Of course, Ryanair isn’t the only one operating flights through the pandemic. Another airline sent me messages asking me to buy one of ‘thousands of seats starting at €13.99’, while easyJet was telling me in September: ‘Nothing beats exploring Europe’s cities, learning about world-famous attractions, sampling authentic local cuisine and experiencing colorful art and the culture.”

Perhaps nothing does – except when there is a pandemic sweeping the continent. When asked to justify its marketing of fall holidays across Europe, Ryanair said in a statement: “Ryanair continues to operate flights to ensure essential connectivity for business and/or family purposes. Millions of jobs depend on Europe’s aviation industry and we must protect these jobs as well with commitment with WHO and EASA/ECDC guidelines as well as government restrictions”.

The airline said this week it would cut its winter flights by a third but added that it still hoped to keep its planes 70% full.

EasyJet said it was only operating flights when it saw “sufficient demand”. “Due to the ongoing impact of the pandemic and related changing restrictions across Europe, we continue to monitor demand and adjust our flight schedule in line with it,” she said in a statement. “We only act when we see sufficient demand from traveling passengers, who decide if they are able and willing to comply with the advice and restrictions. applicable, such as being able to quarantine or take a test on arrival or upon return.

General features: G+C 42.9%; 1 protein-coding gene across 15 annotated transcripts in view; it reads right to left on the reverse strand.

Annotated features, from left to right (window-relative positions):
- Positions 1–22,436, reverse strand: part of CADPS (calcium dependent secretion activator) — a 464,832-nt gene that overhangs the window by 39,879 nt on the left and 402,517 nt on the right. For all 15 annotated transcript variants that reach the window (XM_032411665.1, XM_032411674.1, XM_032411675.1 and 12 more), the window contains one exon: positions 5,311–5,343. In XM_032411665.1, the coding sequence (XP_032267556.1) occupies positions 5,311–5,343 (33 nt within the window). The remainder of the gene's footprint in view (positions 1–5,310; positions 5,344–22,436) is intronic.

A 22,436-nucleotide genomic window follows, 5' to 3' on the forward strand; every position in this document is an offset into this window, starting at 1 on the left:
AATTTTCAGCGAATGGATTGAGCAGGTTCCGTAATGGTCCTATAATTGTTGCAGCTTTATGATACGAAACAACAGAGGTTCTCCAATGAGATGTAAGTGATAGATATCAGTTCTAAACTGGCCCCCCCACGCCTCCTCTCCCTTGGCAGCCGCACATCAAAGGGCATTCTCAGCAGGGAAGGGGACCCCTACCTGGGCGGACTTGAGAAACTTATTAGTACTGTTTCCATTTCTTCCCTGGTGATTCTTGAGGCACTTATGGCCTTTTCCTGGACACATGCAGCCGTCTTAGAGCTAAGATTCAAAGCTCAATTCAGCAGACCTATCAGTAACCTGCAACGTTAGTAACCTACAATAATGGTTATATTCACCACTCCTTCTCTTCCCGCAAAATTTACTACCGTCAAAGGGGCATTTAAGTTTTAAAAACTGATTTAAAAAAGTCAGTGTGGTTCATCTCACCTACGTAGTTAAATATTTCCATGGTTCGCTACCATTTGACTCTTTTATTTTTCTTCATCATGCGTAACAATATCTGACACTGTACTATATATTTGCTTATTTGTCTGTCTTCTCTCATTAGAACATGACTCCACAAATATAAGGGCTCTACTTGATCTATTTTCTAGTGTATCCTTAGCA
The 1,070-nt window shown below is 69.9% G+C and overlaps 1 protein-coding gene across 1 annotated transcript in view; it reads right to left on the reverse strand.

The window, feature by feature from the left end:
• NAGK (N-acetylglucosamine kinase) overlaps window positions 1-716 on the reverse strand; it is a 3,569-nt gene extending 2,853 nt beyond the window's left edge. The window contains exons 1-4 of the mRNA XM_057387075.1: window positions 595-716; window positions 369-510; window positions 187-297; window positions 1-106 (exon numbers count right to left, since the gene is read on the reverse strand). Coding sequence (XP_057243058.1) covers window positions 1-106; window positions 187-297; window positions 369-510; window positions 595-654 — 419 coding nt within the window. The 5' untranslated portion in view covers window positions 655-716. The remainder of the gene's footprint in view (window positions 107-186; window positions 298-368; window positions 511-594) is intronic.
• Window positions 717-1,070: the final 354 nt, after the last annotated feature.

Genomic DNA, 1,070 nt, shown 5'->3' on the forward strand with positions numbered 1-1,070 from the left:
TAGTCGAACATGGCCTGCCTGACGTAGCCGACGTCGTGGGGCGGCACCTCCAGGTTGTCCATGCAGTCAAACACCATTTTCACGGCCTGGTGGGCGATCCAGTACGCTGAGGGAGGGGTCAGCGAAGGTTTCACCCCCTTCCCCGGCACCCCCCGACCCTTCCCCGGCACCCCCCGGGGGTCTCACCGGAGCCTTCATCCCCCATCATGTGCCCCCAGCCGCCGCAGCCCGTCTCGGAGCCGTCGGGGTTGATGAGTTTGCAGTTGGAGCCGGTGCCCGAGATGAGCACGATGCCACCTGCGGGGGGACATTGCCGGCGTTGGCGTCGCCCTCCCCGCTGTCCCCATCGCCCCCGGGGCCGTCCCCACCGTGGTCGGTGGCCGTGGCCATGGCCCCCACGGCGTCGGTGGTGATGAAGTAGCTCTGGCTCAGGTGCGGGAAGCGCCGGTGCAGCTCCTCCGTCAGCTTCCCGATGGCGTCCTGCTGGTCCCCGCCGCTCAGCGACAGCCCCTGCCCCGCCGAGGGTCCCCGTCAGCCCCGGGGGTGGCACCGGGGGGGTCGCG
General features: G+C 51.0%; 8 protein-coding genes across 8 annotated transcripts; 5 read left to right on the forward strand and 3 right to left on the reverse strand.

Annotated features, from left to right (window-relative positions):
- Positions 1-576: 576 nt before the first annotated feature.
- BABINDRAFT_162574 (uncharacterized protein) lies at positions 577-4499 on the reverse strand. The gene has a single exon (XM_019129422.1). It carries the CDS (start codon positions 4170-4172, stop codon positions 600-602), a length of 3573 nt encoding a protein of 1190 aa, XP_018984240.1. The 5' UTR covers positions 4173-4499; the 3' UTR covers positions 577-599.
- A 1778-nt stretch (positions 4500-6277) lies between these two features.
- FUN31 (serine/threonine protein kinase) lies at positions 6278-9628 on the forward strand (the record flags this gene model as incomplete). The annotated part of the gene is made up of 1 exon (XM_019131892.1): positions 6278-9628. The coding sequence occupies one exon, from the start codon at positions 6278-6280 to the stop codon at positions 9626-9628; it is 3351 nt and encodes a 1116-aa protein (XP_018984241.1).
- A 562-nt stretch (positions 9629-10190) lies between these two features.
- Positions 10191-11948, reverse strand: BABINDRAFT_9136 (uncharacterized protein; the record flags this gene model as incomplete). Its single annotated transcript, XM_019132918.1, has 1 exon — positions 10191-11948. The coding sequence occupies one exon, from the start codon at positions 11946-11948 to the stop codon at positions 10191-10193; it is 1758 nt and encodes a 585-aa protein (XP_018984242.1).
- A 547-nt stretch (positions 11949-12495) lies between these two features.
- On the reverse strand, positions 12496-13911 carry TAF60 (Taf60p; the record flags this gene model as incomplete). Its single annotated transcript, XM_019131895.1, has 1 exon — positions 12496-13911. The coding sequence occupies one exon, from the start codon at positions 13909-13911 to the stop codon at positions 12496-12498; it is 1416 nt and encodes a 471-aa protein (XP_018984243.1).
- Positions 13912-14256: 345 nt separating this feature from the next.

There are good reasons to operate flights for basic communication/work/family purposes. Moreover, vacationers are likely to be less vectors of disease transmission than spreaders such as meat processing plants, which are susceptible to infection across Europe. But should airlines frantically promote “last-minute” weekend getaways, accompanied by pictures of happy young couples enjoying their fall vacation?

Despite all of this, I and many other travelers will be sympathetic to Ryanair and other airlines as they struggle with this pandemic. Almost no other business sector has been hurt more than that. As non-stop airlines will tell you, onboard air filters significantly reduce the risk of virus transmission — although they can’t protect you much from a passenger next door sneezing, or closed airport terminals where you necessarily have to spend hours with thousands of other passengers. persons. other travelers.

The UK has already spent a small fortune to help support airlines. Ireland-based Ryanair is currently benefiting from £600m under the Bank of England’s Covid Corporate Finance Facility. EasyJet also withdrew 600 million pounds, while British Airways and Wizz were backed by 300 million pounds each.

Was it difficult to add a condition to these loan packages along the lines of “Hey guys, can you at least discourage people from traveling unnecessarily during the pandemic?”

When the nightmare is over (the virus, Trump, the Brexit negotiations…we may wait a while yet) and we can spread our wings again happily, one thing is for sure. The boom in air travel will be unparalleled – and the chances of a weekend trip to Prague, Barcelona or Madrid to get five are a distant memory that will never be repeated.